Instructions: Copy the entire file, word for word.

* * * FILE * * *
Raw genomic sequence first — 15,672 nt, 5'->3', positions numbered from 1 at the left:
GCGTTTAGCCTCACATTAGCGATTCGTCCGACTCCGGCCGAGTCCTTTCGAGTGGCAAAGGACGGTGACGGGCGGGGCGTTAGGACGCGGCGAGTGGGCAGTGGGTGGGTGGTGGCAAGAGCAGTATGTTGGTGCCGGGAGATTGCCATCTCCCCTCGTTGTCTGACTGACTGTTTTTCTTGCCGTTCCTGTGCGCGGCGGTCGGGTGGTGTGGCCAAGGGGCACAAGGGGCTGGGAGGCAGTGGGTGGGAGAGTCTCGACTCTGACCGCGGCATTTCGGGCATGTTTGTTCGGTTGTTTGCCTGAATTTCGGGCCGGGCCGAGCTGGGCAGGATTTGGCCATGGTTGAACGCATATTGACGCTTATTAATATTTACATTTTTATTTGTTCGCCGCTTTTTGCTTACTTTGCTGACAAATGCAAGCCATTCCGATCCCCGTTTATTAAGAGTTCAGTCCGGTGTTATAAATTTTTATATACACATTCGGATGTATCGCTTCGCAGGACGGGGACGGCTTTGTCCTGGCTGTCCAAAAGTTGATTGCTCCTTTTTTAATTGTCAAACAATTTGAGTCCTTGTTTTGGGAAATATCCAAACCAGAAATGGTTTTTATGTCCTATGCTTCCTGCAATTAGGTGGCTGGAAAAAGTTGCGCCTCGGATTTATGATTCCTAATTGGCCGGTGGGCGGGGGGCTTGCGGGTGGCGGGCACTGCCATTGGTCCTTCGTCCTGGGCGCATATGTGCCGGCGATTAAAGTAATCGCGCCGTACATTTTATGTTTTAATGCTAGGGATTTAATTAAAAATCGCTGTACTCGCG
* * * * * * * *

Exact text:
Raw genomic sequence first — 15,672 nt, 5'->3', positions numbered from 1 at the left:
GCGTTTAGCCTCACATTAGCGATTCGTCCGACTCCGGCCGAGTCCTTTCGAGTGGCAAAGGACGGTGACGGGCGGGGCGTTAGGACGCGGCGAGTGGGCAGTGGGTGGGTGGTGGCAAGAGCAGTATGTTGGTGCCGGGAGATTGCCATCTCCCCTCGTTGTCTGACTGACTGTTTTTCTTGCCGTTCCTGTGCGCGGCGGTCGGGTGGTGTGGCCAAGGGGCACAAGGGGCTGGGAGGCAGTGGGTGGGAGAGTCTCGACTCTGACCGCGGCATTTCGGGCATGTTTGTTCGGTTGTTTGCCTGAATTTCGGGCCGGGCCGAGCTGGGCAGGATTTGGCCATGGTTGAACGCATATTGACGCTTATTAATATTTACATTTTTATTTGTTCGCCGCTTTTTGCTTACTTTGCTGACAAATGCAAGCCATTCCGATCCCCGTTTATTAAGAGTTCAGTCCGGTGTTATAAATTTTTATATACACATTCGGATGTATCGCTTCGCAGGACGGGGACGGCTTTGTCCTGGCTGTCCAAAAGTTGATTGCTCCTTTTTTAATTGTCAAACAATTTGAGTCCTTGTTTTGGGAAATATCCAAACCAGAAATGGTTTTTATGTCCTATGCTTCCTGCAATTAGGTGGCTGGAAAAAGTTGCGCCTCGGATTTATGATTCCTAATTGGCCGGTGGGCGGGGGGCTTGCGGGTGGCGGGCACTGCCATTGGTCCTTCGTCCTGGGCGCATATGTGCCGGCGATTAAAGTAATCGCGCCGTACATTTTATGTTTTAATGCTAGGGATTTAATTAAAAATCGCTGTACTCGCG